David Benjamin

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Jun 10, 2016, 3:23:31 PM6/10/16
to rsl...@chromium.org, Ilya Grigorik, Chris Bentzel, Adam Rice, Tarun Bansal, net-dev, Matt Menke, Randy Smith, Ben Greenstein, tba...@chromium.org
We already can't really account for such things. We might receive, say, a TLS record with half of one HTTP/2 frame and half of the next. Which request is that counted for?

What problem is the spec actually trying to solve? Per-request bandwidth-counting is basically meaningless, so depending on what it's count for, it'll need to make different decisions. (Is it okay for bandwidth to go uncounted? Is it okay to double-count bandwidth? Are you trying to compare the cost of different requests? Are you trying to compare bandwidth usage across UAs? Is it just some vague guessimate to feed into this or that heuristic so we're okay with inconsistent and systematic inaccuracies across the board? etc.)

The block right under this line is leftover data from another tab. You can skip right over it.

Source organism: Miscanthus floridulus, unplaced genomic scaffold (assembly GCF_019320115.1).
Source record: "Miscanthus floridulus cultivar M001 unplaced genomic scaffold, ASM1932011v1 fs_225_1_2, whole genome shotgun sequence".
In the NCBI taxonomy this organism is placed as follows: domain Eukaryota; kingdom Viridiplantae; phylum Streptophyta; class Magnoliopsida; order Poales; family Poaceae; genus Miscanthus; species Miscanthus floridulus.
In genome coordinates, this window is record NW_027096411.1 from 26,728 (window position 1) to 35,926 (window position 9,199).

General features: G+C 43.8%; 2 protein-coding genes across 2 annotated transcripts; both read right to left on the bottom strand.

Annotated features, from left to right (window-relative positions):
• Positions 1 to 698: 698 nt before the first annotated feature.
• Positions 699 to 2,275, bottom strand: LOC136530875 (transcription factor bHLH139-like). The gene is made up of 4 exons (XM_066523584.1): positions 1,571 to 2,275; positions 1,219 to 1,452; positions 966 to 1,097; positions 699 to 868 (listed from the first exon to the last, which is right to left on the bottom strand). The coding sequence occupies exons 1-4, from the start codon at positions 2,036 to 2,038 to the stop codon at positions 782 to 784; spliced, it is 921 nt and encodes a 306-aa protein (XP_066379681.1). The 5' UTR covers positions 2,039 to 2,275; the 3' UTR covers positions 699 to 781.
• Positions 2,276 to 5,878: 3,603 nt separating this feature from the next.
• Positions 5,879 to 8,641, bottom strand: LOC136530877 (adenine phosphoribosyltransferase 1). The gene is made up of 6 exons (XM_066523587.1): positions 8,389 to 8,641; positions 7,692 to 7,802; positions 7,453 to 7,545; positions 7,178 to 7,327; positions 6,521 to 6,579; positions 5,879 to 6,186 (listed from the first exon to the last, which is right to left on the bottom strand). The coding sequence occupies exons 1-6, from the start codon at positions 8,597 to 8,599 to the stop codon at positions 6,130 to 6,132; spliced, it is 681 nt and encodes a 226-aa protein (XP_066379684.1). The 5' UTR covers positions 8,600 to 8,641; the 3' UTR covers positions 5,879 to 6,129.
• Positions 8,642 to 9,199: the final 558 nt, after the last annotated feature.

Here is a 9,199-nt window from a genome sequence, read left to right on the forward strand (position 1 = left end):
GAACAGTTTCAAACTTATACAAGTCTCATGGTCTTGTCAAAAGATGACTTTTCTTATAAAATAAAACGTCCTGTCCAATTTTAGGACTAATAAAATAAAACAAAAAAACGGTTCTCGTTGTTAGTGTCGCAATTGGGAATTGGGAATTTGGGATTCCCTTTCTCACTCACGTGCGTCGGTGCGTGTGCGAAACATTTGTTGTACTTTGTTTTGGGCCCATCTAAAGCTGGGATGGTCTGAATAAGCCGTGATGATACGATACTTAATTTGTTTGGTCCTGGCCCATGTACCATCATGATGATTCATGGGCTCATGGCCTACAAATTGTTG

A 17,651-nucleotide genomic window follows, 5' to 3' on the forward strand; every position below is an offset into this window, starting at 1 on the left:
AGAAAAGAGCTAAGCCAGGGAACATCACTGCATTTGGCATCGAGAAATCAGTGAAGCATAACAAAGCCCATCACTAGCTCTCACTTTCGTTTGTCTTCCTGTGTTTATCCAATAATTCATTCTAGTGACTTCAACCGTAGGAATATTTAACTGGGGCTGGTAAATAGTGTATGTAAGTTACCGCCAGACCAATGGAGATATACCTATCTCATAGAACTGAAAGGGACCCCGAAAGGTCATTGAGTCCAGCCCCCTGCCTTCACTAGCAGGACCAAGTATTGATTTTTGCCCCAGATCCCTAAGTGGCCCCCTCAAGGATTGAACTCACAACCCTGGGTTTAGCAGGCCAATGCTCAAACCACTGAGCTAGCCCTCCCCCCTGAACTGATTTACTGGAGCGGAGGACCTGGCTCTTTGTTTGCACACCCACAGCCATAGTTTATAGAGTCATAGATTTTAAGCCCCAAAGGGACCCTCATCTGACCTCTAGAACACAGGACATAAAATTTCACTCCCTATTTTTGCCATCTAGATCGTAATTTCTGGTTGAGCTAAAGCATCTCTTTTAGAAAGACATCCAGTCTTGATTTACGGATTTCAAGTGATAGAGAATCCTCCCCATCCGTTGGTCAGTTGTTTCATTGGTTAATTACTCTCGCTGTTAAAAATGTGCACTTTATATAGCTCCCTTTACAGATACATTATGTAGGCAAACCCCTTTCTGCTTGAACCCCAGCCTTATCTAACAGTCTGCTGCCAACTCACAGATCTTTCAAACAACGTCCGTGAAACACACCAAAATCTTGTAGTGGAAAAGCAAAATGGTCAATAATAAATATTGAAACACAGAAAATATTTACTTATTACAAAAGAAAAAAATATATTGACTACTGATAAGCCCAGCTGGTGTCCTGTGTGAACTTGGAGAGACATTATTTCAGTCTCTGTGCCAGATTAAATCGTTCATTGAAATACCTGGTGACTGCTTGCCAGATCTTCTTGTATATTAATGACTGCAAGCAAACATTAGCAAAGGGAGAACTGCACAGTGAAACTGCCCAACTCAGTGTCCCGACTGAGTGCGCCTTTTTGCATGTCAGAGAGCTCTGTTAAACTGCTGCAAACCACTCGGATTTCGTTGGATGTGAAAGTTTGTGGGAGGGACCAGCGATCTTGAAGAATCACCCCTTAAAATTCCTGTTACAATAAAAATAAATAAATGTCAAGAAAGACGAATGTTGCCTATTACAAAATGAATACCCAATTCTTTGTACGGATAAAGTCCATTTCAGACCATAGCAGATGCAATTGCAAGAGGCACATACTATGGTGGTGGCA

David

Ilya Grigorik

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Jun 14, 2016, 4:12:05 AM6/14/16
to David Benjamin, Ryan Sleevi, Chris Bentzel, Adam Rice, Tarun Bansal, net-dev, Matt Menke, Randy Smith, Ben Greenstein, tba...@chromium.org
Wait, I'm confused.. The definition we provide in the spec excludes "lower layer" overhead - e.g. TLS, TCP, etc. 


"This attribute should include HTTP overhead (such as HTTP/1.1 chunked encoding and whitespace around header fields, including newlines, and HTTP/2 frame overhead, along with other server-to-client frames on the same stream), but should not include lower-layer protocol overhead (such as TLS [RFC5246]or TCP)."